The Social Security Administration (SSA) routinely denies over half of the applications it receives, so don't be surprised if your application is denied. Many, if not most, appeals result in a favorable decision, so it's almost always worth your time to appeal. Finally, be aware that the appeals are very time sensitive, so read through the guide below and start the appeals process as soon as possible.
Why Were You Denied Social Security Benefits?
First, take the time to read the decision the SSA sent you to figure out exactly why you were denied in the first place. Once you know why you were denied, you can begin to collect the necessary documentation to correct the error. If you were denied Social Security disability benefits, the most likely reasons for the denial are:
When to Appeal
Your appeal must be filed within 60 days of the denial decision as dated in the letter. If you wait longer than the 60 days, you will have to start over and reapply at the initial level and get denied all over again, a tremendous waste of time and something that won't look good on your appeal. So get started immediately on your appeal.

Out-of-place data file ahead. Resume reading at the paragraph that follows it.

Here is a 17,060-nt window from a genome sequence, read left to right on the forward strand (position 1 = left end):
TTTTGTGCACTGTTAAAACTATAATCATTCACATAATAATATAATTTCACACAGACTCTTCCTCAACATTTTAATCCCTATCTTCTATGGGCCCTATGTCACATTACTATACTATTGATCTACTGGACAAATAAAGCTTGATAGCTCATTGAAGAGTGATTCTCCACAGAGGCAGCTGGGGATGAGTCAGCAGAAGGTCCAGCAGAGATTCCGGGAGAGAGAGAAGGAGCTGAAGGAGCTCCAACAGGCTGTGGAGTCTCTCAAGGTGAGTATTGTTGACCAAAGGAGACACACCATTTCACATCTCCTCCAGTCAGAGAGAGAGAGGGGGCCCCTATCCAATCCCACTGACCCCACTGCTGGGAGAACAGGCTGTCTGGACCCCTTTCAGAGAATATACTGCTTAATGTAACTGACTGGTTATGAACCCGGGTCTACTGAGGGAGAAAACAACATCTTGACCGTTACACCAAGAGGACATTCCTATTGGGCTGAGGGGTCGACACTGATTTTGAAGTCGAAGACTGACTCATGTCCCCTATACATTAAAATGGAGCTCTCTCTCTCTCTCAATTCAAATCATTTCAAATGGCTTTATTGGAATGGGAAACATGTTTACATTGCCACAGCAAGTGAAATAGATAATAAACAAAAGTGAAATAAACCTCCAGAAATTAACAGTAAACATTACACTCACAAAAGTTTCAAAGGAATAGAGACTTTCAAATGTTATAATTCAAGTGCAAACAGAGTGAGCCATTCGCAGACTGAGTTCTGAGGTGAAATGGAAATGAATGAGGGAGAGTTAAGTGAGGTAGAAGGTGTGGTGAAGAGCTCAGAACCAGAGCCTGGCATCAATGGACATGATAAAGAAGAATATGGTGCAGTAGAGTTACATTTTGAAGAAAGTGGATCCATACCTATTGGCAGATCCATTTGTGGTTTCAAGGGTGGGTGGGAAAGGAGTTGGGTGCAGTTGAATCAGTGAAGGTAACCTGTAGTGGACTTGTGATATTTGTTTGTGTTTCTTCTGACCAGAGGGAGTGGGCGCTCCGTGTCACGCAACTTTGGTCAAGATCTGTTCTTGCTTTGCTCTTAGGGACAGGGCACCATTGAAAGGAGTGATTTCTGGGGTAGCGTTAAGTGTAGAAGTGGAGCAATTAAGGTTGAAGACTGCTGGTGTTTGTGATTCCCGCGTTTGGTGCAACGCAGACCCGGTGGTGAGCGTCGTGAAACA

Where to Appeal
The preferred method for appealing is to use the SSA's internet appeals process at (www.ssa.gov). There are two parts to the internet appeals process:
Your other option is to appeal the denial of benefits in writing. There are several forms to complete, depending on what you are appealing, including:
The Appeals Process
The appeals process can be rather lengthy and has several different potential steps. Here's an outline of the levels of appeal available to you:
Consider contacting a social security benefits lawyer during this process, but especially if you plan on going before the Appeals Council and definitely before you end up in U.S. District Court.
What to Bring to Your Appeal
Once you've determined why your application for benefits was denied, you'll know how to respond. Don't try to be technical or confrontational, simply respond to the reason you were denied with proof that the situation is otherwise. The best forms of evidence come from professionals such as your employer or doctor, rather than relatives or other related witnesses. Documentation from your employer or doctor will often be the key to changing the SSA's mind.
Contact a qualified social security lawyer to assist in your social security disability or retirement benefits issue.